abdomen is where I wear all my dex sites. I put pump sites in my chest, legs and arms.
I do abdomen also for g5. works like a charm. sites are on the other side of abdomen. I never do any other locations.
I still maintain it is more about reliability. I think the accuracy is more dependent on have a WORKING G6 sensor.
Most people say that WHEN it works, it works great. (Not all, but most.)
Now, to me, my personal opinion, this sounds a lot more like a reliability issue than a true accuracy issue.
I have STELLAR results from my G5 with XDRIP. I have gotten even lazier. I will do an initial calibration (I usually take 3 or more finger sticks to get a better picture of my BG, and not rely on an inaccurate meter.) After that, I might do one or two more, then I don’t calibrate any more. I have went two weeks without calibrating my G5 using xdrip! And it is darn close if/when I actually check it.
this morning, my G5 was 1 point different than a meter reading. I’d call that “stellar” also.
@Big_Ed, have you used an extended bolus and have Basal-IQ activate? How, do you work around that scenario?
Wow, Anthony that’s an excellent question and would love to hear the answer myself (don’t have the t:slim yet, but planning on it)
If you set an extended bolus and basal IQ activates because you start to turn downward on your trend your extended bolus will get canceled and there will be a message on the screen that will nag you with an alert to tell you how much of your bolus was delivered. I do a lot of extended boluses because I run Fiasp in my pump and also mix fiasp with Novolog in my pump. I find that with Fiasp the Basal IQ is more effective than Novolog or Humalog by itself because the insulin rate of decay is faster and it does not hang out in your system as long.
@Tim35 was saying that they turn off the basal-IQ when doing extended boluses if they think it will affect it.
I don’t have the G6 yet, but I do have the Basal-IQ enabled. It is just a couple quick buttons to turn it off and on (just have to remember to turn it BACK ON.)
Can you elaborate on that? This could be read in a couple of different ways. I assume only one of these possible meanings is what you are doing.
I still have the G5 setup, but I did get the pump updated to run the Basal-IQ.
So now I can see the settings on my pump, and see how easy it is to enable/disable the Basal-IQ.
I am on Xdrip now because I had to replace the batteries in my G5 transmitter. So I cannot integrate the G5 with the pump anyways.
If using the extended bolus for food then yes. That is probably the more typical usage.
However we also find the Basal-IQ super convenient for correcting high BG as well. We can do an extended bolus over a number of hours. When the BG is coming down and predicted to be 80 within 30 minutes than any remaining extended gets cancelled. Really works excellent for us.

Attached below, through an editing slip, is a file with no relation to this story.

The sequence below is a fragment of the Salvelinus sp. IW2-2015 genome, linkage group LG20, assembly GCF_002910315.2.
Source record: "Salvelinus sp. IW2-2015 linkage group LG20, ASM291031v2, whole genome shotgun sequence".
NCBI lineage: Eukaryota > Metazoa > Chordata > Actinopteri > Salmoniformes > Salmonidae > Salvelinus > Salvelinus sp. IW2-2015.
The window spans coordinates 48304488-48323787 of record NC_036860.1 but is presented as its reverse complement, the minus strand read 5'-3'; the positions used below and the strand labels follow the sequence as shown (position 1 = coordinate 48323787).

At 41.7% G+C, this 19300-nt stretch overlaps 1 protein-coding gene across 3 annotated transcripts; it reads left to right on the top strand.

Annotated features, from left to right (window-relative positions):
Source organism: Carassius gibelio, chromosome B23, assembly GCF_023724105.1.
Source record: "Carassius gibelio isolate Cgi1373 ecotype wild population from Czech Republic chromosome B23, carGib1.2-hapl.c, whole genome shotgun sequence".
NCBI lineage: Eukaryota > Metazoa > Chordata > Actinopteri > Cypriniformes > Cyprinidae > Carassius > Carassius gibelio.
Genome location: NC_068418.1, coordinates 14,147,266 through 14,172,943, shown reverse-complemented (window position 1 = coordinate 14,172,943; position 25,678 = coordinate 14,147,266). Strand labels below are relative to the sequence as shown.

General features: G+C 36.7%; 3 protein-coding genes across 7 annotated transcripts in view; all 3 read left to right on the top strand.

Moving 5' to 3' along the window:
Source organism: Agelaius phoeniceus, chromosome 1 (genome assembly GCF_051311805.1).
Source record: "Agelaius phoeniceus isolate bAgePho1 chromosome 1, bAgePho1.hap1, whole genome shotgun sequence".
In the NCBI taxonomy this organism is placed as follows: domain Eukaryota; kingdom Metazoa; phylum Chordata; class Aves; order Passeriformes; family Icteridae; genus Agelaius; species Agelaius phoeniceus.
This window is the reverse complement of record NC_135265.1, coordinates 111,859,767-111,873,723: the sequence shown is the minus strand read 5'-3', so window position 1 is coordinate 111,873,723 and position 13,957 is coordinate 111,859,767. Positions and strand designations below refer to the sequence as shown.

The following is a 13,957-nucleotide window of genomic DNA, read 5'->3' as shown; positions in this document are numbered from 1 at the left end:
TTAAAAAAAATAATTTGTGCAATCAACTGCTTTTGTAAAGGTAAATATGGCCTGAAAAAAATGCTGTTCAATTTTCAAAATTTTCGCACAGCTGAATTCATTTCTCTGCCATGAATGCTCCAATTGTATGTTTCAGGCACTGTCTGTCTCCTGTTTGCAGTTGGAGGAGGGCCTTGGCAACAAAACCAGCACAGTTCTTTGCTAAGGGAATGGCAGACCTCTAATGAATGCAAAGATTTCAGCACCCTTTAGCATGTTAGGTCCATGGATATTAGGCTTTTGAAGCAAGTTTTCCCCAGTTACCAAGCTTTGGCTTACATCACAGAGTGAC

With the Basal-IQ update on the pump, will the pump integrate with the G5 at all?
ie - What happens if you put the G5 transmitter number into the X2 when the Basal-IQ update is installed?
Unfortunately my transmitter expired MANY months ago. I have replaced the batteries in my last transmitter twice since then.
So, no luck (and I HAVE tried!)
My G6 experience has been mixed. I can figure out if it varies by lot or site or what. I have found it’s important to have the actually insertion site be clean: alcohol only, no skin prep. I skin prep the surrounding area then alcohol the area where the needle will go in now.
When it is on it is remarkably on. Within 5 points of my meter for 20 days at a time with no calibrations (I restart the good ones). The bad ones will be way off and I can kind of calibrate them to meh off with 2 exceptions then Dexcom has replaced.
So far about 2/3rds seem to be good but the bed one third is very discouraging.
That’s awful that you can’t count on the G6. IF 1/3 are not working well it would make it darn difficult to rely on the system. I’d want to keep double checking with a meter and that, for me, would make the G6 useless. I had a similar issue with Enlites–so often inaccurate, I’d check no less than 18 x a day. Sometimes more than 22.
This makes me want to wear both my G5 with Xdrip, and G6 with the tandem pump at the same time to see how they compare.
I see the VA is set to finally fill my prescription for the G6 (they never even did my last G5 refill, which I put in for about 7 months ago I think. )
That’s cool that the VA is getting u the G6. Is that totally covered? I never think about my VA benefits because of a number of factors that I’ll not bore everyone with., Medicare has been pretty good to me, along with UHC Plan F.
The VA paid 100% for my pump and the dexcom transmitters.
I have a small copay on the G5/6 sensors, and for pump cartridges and infusion sets.
The VA is great for prescriptions, once you actually GET THEM. They are easy to refill, cost very little, etc.
The hard part is going through their system to get them in the first place.
That is ONE of the issues I had when I went to orientation for my benefits.
I check twice a day the first day or two to see how it’s doing. By then I know if it’s good or not. Then I check once every other day or so to make sure it’s still on point.